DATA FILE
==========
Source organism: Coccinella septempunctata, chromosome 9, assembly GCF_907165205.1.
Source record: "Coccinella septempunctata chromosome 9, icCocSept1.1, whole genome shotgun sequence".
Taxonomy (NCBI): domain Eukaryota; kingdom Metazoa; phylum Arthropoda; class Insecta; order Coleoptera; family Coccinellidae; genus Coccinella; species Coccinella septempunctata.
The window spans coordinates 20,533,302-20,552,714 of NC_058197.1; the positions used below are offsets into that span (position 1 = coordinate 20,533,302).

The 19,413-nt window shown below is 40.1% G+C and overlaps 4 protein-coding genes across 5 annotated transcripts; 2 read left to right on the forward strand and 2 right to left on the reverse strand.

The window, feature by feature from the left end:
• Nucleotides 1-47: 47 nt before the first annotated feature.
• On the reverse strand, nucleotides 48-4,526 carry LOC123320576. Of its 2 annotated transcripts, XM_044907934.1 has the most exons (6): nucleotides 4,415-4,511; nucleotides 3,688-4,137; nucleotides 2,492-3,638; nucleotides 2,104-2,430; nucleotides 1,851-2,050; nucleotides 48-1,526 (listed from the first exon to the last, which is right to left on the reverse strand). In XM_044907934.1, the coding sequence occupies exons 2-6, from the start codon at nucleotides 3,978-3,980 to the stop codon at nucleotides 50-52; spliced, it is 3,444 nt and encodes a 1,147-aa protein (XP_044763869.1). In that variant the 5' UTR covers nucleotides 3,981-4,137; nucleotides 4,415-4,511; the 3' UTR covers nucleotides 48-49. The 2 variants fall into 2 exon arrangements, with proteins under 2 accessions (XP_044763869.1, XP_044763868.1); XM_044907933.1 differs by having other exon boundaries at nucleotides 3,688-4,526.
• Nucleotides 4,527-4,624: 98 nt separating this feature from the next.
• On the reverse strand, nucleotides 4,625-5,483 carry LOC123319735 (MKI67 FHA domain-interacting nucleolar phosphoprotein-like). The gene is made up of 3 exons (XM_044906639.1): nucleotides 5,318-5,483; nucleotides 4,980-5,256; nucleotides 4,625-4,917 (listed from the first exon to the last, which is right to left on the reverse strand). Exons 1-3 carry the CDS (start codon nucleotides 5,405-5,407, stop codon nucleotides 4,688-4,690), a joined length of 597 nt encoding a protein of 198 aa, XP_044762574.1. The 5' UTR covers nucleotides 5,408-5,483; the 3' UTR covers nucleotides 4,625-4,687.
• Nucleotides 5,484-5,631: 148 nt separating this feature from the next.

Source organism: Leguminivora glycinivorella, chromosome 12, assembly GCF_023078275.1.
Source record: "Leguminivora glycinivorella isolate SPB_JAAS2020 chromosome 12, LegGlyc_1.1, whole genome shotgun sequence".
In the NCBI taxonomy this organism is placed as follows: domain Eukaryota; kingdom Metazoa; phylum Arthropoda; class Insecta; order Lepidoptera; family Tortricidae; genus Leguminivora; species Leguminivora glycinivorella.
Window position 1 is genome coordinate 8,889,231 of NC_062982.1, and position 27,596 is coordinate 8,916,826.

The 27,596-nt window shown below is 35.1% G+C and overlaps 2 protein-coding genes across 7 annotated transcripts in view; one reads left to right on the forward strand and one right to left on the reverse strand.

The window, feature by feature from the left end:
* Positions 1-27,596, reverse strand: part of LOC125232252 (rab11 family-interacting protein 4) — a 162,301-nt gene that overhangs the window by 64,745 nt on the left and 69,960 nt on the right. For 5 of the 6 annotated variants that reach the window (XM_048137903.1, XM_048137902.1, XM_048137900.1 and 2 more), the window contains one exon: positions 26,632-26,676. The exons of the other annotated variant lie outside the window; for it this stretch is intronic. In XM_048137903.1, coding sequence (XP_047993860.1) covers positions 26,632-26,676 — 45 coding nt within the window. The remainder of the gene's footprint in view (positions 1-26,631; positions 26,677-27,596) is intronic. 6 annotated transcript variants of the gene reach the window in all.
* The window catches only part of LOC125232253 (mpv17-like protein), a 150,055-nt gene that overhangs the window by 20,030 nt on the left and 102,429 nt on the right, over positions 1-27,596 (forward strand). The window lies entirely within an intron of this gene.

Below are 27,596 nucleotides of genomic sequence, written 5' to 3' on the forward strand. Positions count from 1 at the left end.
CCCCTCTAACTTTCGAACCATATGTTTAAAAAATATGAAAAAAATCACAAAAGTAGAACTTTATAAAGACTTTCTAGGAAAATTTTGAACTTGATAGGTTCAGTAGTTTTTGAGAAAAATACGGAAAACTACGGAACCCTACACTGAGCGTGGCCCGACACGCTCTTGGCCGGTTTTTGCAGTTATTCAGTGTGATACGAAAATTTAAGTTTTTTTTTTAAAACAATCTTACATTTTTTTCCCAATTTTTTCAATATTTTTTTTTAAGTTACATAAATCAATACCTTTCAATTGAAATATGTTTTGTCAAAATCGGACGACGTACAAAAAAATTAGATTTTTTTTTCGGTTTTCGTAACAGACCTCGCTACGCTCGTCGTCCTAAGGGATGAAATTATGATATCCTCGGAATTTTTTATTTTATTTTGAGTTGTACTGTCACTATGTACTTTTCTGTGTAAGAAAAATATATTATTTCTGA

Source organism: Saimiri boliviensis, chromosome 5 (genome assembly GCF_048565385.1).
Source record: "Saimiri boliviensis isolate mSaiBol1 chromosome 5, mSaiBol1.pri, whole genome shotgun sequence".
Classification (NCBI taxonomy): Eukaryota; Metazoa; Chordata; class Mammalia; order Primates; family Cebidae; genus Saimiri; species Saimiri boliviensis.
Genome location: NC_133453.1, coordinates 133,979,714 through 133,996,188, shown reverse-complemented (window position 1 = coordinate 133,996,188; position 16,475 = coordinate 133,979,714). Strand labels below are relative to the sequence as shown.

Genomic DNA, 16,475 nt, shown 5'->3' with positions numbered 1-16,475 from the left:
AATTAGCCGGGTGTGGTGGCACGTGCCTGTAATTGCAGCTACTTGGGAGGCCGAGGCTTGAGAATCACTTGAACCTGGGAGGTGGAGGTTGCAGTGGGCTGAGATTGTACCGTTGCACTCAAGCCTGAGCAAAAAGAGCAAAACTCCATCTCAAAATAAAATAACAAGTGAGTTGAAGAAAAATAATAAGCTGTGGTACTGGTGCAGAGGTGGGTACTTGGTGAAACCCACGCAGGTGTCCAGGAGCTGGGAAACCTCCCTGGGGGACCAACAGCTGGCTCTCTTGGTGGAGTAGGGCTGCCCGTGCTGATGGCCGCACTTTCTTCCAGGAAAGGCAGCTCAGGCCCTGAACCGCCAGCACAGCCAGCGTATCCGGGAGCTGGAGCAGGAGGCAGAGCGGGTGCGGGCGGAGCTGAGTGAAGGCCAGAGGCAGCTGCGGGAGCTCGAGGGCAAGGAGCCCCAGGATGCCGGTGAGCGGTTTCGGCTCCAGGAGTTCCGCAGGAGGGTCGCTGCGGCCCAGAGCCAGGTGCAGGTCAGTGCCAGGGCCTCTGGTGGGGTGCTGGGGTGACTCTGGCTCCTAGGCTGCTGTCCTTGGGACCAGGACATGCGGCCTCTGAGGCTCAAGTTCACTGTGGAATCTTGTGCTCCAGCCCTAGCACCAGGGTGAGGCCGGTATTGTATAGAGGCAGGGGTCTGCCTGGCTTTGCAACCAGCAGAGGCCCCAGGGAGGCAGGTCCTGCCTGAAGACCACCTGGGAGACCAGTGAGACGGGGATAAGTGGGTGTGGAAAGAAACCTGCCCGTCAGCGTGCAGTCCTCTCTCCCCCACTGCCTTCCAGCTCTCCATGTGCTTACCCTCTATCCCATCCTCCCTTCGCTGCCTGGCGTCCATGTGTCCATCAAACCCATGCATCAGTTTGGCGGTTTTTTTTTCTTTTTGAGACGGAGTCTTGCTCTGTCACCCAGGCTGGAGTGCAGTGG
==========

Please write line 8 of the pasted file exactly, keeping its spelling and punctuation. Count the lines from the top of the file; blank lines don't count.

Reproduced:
• On the reverse strand, nucleotides 48-4,526 carry LOC123320576. Of its 2 annotated transcripts, XM_044907934.1 has the most exons (6): nucleotides 4,415-4,511; nucleotides 3,688-4,137; nucleotides 2,492-3,638; nucleotides 2,104-2,430; nucleotides 1,851-2,050; nucleotides 48-1,526 (listed from the first exon to the last, which is right to left on the reverse strand). In XM_044907934.1, the coding sequence occupies exons 2-6, from the start codon at nucleotides 3,978-3,980 to the stop codon at nucleotides 50-52; spliced, it is 3,444 nt and encodes a 1,147-aa protein (XP_044763869.1). In that variant the 5' UTR covers nucleotides 3,981-4,137; nucleotides 4,415-4,511; the 3' UTR covers nucleotides 48-49. The 2 variants fall into 2 exon arrangements, with proteins under 2 accessions (XP_044763869.1, XP_044763868.1); XM_044907933.1 differs by having other exon boundaries at nucleotides 3,688-4,526.